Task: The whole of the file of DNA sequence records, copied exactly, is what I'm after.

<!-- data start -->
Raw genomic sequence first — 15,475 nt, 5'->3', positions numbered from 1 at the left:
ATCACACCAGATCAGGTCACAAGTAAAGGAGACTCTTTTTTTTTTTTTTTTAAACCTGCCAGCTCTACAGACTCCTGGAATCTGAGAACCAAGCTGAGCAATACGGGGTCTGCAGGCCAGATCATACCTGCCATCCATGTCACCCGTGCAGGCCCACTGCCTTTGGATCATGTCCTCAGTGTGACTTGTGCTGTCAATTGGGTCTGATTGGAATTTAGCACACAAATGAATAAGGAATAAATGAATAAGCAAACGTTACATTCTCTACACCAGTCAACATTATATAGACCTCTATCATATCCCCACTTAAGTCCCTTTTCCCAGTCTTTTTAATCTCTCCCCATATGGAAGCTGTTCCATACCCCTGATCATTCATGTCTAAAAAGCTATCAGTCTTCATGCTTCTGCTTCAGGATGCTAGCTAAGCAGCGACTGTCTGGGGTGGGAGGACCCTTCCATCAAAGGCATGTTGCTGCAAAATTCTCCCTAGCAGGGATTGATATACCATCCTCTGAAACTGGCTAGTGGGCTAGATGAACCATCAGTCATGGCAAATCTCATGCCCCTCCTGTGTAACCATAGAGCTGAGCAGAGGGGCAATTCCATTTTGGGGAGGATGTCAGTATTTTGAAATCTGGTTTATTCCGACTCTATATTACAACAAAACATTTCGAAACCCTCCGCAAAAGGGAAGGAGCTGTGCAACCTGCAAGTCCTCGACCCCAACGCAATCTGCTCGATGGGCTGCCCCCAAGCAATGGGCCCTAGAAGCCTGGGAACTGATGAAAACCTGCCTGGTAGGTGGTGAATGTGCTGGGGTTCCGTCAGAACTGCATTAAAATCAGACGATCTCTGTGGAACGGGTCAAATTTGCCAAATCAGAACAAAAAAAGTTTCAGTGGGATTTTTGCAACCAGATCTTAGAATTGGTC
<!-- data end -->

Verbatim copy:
Raw genomic sequence first — 15,475 nt, 5'->3', positions numbered from 1 at the left:
ATCACACCAGATCAGGTCACAAGTAAAGGAGACTCTTTTTTTTTTTTTTTTAAACCTGCCAGCTCTACAGACTCCTGGAATCTGAGAACCAAGCTGAGCAATACGGGGTCTGCAGGCCAGATCATACCTGCCATCCATGTCACCCGTGCAGGCCCACTGCCTTTGGATCATGTCCTCAGTGTGACTTGTGCTGTCAATTGGGTCTGATTGGAATTTAGCACACAAATGAATAAGGAATAAATGAATAAGCAAACGTTACATTCTCTACACCAGTCAACATTATATAGACCTCTATCATATCCCCACTTAAGTCCCTTTTCCCAGTCTTTTTAATCTCTCCCCATATGGAAGCTGTTCCATACCCCTGATCATTCATGTCTAAAAAGCTATCAGTCTTCATGCTTCTGCTTCAGGATGCTAGCTAAGCAGCGACTGTCTGGGGTGGGAGGACCCTTCCATCAAAGGCATGTTGCTGCAAAATTCTCCCTAGCAGGGATTGATATACCATCCTCTGAAACTGGCTAGTGGGCTAGATGAACCATCAGTCATGGCAAATCTCATGCCCCTCCTGTGTAACCATAGAGCTGAGCAGAGGGGCAATTCCATTTTGGGGAGGATGTCAGTATTTTGAAATCTGGTTTATTCCGACTCTATATTACAACAAAACATTTCGAAACCCTCCGCAAAAGGGAAGGAGCTGTGCAACCTGCAAGTCCTCGACCCCAACGCAATCTGCTCGATGGGCTGCCCCCAAGCAATGGGCCCTAGAAGCCTGGGAACTGATGAAAACCTGCCTGGTAGGTGGTGAATGTGCTGGGGTTCCGTCAGAACTGCATTAAAATCAGACGATCTCTGTGGAACGGGTCAAATTTGCCAAATCAGAACAAAAAAAGTTTCAGTGGGATTTTTGCAACCAGATCTTAGAATTGGTC